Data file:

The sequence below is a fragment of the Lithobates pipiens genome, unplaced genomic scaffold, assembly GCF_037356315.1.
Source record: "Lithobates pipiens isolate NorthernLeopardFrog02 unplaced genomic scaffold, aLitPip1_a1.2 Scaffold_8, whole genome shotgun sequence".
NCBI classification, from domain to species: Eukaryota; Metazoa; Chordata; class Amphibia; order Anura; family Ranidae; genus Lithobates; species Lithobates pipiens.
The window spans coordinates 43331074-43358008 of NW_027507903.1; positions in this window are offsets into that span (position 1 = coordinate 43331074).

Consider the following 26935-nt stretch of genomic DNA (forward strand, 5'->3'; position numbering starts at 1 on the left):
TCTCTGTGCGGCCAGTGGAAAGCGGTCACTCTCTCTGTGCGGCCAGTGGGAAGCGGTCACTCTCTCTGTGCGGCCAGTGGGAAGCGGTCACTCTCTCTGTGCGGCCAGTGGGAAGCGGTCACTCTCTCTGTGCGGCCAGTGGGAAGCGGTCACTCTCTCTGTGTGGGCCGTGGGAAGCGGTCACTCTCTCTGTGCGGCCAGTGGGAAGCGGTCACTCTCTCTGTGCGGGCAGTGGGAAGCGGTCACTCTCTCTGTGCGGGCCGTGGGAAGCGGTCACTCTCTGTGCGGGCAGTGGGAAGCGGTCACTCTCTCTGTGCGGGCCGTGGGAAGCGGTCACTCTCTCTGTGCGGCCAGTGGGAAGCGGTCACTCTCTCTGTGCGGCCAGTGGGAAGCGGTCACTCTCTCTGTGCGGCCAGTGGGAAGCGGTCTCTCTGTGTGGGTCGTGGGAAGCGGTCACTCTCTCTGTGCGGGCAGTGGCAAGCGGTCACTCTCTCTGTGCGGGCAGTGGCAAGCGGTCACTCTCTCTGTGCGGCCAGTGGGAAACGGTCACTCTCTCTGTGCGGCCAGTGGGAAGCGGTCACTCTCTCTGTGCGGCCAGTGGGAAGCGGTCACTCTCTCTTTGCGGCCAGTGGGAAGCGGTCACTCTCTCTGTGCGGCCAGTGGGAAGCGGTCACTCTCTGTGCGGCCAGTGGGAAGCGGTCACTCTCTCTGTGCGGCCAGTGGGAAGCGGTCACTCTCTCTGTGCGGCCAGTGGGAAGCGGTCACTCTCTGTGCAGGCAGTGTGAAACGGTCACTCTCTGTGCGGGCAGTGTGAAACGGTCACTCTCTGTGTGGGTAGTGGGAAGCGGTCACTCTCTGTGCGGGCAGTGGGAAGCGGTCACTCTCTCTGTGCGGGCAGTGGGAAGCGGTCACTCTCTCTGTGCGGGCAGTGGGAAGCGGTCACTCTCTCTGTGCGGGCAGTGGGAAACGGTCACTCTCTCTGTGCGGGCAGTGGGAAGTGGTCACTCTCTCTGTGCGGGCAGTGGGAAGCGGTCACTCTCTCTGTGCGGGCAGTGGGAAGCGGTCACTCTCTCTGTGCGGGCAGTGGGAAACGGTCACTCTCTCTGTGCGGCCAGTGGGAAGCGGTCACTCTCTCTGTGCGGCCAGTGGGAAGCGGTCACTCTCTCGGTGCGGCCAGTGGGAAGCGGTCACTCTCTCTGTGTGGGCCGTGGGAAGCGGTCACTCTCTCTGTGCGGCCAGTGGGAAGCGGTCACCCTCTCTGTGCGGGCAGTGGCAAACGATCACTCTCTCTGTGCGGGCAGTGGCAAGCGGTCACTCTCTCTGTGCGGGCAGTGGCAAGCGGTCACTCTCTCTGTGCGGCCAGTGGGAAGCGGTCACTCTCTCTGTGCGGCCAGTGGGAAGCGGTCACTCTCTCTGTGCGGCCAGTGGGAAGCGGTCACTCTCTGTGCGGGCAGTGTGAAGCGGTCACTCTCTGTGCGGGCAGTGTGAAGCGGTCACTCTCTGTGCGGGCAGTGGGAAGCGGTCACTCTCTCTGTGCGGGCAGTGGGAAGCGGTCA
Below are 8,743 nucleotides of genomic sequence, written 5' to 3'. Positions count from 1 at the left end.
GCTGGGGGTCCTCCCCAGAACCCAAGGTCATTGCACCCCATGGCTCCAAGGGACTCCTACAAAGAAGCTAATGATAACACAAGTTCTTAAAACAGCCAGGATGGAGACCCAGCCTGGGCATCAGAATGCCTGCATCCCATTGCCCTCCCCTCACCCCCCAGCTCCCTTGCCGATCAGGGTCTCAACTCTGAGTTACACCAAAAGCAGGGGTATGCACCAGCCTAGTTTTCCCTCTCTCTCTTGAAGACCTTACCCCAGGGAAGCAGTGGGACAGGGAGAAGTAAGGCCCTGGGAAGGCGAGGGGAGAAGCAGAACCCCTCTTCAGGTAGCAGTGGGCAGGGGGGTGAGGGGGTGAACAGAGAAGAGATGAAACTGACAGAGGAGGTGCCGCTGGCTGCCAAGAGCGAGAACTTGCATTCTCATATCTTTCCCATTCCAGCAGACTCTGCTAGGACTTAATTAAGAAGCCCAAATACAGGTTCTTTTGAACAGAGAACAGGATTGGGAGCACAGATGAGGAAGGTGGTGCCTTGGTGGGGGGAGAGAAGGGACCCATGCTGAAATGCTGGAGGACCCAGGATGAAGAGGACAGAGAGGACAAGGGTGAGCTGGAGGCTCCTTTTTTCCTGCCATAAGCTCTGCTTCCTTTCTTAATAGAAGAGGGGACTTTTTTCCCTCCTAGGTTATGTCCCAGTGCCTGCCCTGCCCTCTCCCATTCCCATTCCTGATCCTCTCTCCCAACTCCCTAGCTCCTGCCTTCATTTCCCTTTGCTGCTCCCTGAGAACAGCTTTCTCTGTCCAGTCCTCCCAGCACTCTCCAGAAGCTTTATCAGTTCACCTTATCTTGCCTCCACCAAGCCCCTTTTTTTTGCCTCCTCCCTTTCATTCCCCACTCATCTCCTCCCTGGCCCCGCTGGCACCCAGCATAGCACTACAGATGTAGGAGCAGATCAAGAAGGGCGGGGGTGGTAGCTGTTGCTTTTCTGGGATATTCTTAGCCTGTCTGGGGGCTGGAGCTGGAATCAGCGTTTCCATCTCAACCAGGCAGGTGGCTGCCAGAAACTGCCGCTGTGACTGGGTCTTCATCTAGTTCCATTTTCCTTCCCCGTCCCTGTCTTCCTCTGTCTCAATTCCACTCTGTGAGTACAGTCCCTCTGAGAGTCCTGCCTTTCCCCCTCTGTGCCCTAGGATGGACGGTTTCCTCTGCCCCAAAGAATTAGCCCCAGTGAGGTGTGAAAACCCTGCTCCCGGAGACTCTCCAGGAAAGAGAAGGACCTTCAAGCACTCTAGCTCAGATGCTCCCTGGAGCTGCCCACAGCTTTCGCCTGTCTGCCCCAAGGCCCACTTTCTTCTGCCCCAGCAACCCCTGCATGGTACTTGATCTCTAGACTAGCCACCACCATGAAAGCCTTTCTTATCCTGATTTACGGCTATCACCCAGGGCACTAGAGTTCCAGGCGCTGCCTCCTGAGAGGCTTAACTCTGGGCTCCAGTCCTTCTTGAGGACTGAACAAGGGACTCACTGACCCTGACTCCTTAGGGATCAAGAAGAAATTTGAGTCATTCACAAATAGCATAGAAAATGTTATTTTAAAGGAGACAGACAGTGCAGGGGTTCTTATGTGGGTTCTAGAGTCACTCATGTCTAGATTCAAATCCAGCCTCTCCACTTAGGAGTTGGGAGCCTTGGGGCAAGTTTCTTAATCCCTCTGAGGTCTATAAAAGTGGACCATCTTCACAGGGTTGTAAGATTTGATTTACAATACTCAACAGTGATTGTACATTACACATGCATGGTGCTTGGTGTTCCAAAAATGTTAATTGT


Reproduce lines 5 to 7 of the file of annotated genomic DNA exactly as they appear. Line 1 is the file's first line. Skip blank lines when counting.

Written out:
Consider the following 26935-nt stretch of genomic DNA (forward strand, 5'->3'; position numbering starts at 1 on the left):
TCTCTGTGCGGCCAGTGGAAAGCGGTCACTCTCTCTGTGCGGCCAGTGGGAAGCGGTCACTCTCTCTGTGCGGCCAGTGGGAAGCGGTCACTCTCTCTGTGCGGCCAGTGGGAAGCGGTCACTCTCTCTGTGCGGCCAGTGGGAAGCGGTCACTCTCTCTGTGTGGGCCGTGGGAAGCGGTCACTCTCTCTGTGCGGCCAGTGGGAAGCGGTCACTCTCTCTGTGCGGGCAGTGGGAAGCGGTCACTCTCTCTGTGCGGGCCGTGGGAAGCGGTCACTCTCTGTGCGGGCAGTGGGAAGCGGTCACTCTCTCTGTGCGGGCCGTGGGAAGCGGTCACTCTCTCTGTGCGGCCAGTGGGAAGCGGTCACTCTCTCTGTGCGGCCAGTGGGAAGCGGTCACTCTCTCTGTGCGGCCAGTGGGAAGCGGTCTCTCTGTGTGGGTCGTGGGAAGCGGTCACTCTCTCTGTGCGGGCAGTGGCAAGCGGTCACTCTCTCTGTGCGGGCAGTGGCAAGCGGTCACTCTCTCTGTGCGGCCAGTGGGAAACGGTCACTCTCTCTGTGCGGCCAGTGGGAAGCGGTCACTCTCTCTGTGCGGCCAGTGGGAAGCGGTCACTCTCTCTTTGCGGCCAGTGGGAAGCGGTCACTCTCTCTGTGCGGCCAGTGGGAAGCGGTCACTCTCTGTGCGGCCAGTGGGAAGCGGTCACTCTCTCTGTGCGGCCAGTGGGAAGCGGTCACTCTCTCTGTGCGGCCAGTGGGAAGCGGTCACTCTCTGTGCAGGCAGTGTGAAACGGTCACTCTCTGTGCGGGCAGTGTGAAACGGTCACTCTCTGTGTGGGTAGTGGGAAGCGGTCACTCTCTGTGCGGGCAGTGGGAAGCGGTCACTCTCTCTGTGCGGGCAGTGGGAAGCGGTCACTCTCTCTGTGCGGGCAGTGGGAAGCGGTCACTCTCTCTGTGCGGGCAGTGGGAAACGGTCACTCTCTCTGTGCGGGCAGTGGGAAGTGGTCACTCTCTCTGTGCGGGCAGTGGGAAGCGGTCACTCTCTCTGTGCGGGCAGTGGGAAGCGGTCACTCTCTCTGTGCGGGCAGTGGGAAACGGTCACTCTCTCTGTGCGGCCAGTGGGAAGCGGTCACTCTCTCTGTGCGGCCAGTGGGAAGCGGTCACTCTCTCGGTGCGGCCAGTGGGAAGCGGTCACTCTCTCTGTGTGGGCCGTGGGAAGCGGTCACTCTCTCTGTGCGGCCAGTGGGAAGCGGTCACCCTCTCTGTGCGGGCAGTGGCAAACGATCACTCTCTCTGTGCGGGCAGTGGCAAGCGGTCACTCTCTCTGTGCGGGCAGTGGCAAGCGGTCACTCTCTCTGTGCGGCCAGTGGGAAGCGGTCACTCTCTCTGTGCGGCCAGTGGGAAGCGGTCACTCTCTCTGTGCGGCCAGTGGGAAGCGGTCACTCTCTGTGCGGGCAGTGTGAAGCGGTCACTCTCTGTGCGGGCAGTGTGAAGCGGTCACTCTCTGTGCGGGCAGTGGGAAGCGGTCACTCTCTCTGTGCGGGCAGTGGGAAGCGGTCA
Below are 8,743 nucleotides of genomic sequence, written 5' to 3'. Positions count from 1 at the left end.